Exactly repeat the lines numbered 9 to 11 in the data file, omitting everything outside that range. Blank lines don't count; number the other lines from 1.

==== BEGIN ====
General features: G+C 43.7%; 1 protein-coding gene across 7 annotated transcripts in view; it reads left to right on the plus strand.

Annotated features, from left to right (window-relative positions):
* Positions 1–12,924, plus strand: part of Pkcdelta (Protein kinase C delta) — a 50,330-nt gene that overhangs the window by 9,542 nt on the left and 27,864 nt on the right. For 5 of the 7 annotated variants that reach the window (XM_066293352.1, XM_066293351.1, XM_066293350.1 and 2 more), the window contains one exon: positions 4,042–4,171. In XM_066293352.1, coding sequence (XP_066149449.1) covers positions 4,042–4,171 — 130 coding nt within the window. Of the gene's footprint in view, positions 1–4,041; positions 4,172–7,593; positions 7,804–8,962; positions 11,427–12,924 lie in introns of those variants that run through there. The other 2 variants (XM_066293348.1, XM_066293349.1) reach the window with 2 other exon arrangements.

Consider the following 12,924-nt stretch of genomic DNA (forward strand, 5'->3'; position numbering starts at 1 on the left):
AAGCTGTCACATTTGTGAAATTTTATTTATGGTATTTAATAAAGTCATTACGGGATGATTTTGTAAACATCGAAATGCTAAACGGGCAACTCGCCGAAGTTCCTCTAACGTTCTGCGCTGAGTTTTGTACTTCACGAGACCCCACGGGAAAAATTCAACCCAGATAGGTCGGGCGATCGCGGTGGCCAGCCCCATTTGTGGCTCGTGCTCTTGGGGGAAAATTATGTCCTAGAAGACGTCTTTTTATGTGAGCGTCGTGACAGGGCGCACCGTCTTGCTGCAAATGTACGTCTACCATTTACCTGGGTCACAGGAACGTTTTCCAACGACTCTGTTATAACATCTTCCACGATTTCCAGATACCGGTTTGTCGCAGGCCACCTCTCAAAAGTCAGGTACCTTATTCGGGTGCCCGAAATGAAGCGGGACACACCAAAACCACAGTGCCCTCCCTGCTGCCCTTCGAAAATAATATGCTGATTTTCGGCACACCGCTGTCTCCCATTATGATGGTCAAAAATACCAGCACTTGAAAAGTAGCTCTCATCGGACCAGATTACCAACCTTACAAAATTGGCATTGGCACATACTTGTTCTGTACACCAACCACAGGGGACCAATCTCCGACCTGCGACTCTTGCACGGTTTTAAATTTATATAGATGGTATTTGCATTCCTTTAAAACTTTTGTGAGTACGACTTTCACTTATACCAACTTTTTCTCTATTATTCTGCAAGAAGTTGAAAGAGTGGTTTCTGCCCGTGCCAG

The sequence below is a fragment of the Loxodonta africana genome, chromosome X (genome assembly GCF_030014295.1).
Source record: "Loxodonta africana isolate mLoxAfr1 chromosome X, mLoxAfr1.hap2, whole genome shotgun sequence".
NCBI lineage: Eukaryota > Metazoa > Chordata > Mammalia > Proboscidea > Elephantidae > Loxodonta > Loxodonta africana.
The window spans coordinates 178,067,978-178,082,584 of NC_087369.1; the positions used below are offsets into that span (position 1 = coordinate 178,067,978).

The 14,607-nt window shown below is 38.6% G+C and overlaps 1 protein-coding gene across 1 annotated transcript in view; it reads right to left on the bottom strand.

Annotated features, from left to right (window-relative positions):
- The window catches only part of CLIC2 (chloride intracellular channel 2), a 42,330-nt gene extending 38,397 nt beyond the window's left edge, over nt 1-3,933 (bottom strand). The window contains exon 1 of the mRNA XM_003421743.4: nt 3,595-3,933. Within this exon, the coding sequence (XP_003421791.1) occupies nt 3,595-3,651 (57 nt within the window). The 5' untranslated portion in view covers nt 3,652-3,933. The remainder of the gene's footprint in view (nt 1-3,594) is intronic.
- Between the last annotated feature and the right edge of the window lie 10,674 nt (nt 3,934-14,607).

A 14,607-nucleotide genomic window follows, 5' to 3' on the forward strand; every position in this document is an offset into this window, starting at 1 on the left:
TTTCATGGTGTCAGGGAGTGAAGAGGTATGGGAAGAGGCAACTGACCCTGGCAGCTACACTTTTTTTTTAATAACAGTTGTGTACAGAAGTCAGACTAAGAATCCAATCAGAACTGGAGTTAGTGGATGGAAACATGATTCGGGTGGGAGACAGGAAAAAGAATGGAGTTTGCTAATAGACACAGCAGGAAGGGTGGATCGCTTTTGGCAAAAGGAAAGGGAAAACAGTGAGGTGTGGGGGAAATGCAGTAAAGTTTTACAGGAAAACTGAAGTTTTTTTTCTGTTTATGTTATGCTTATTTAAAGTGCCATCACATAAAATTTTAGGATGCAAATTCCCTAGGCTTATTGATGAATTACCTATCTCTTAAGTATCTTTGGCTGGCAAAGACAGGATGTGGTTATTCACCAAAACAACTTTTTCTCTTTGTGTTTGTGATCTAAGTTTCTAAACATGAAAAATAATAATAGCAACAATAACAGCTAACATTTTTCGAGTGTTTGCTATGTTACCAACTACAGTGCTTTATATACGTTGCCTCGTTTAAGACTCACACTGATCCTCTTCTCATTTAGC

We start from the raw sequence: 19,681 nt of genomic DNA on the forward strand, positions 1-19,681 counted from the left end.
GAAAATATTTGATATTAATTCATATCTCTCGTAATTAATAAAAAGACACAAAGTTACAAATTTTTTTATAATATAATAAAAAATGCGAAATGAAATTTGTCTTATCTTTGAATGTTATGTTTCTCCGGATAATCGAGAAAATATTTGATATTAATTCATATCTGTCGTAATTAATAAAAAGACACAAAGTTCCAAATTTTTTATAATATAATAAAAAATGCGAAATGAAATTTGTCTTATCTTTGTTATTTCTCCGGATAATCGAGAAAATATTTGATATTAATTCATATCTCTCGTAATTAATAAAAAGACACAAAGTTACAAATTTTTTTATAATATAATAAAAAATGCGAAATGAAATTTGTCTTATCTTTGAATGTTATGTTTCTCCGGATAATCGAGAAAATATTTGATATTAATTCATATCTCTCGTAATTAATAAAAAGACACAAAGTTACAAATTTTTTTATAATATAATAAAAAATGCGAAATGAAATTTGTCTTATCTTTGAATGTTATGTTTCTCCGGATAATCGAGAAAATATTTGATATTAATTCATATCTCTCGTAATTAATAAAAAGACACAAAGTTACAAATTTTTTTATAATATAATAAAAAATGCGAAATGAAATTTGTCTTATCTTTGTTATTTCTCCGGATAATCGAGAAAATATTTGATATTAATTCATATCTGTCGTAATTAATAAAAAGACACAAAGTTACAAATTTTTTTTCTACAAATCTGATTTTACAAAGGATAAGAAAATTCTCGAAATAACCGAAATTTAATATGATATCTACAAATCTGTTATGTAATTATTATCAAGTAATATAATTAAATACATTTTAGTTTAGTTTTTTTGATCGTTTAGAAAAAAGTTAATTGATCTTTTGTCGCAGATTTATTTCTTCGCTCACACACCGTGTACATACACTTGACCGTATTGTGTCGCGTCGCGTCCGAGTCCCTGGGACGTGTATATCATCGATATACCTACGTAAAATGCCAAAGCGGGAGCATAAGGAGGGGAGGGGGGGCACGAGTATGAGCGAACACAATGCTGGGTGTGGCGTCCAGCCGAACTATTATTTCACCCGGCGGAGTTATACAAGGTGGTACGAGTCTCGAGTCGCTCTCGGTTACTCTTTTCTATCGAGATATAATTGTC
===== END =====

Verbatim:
The window spans coordinates 178,067,978-178,082,584 of NC_087369.1; the positions used below are offsets into that span (position 1 = coordinate 178,067,978).

The 14,607-nt window shown below is 38.6% G+C and overlaps 1 protein-coding gene across 1 annotated transcript in view; it reads right to left on the bottom strand.

Annotated features, from left to right (window-relative positions):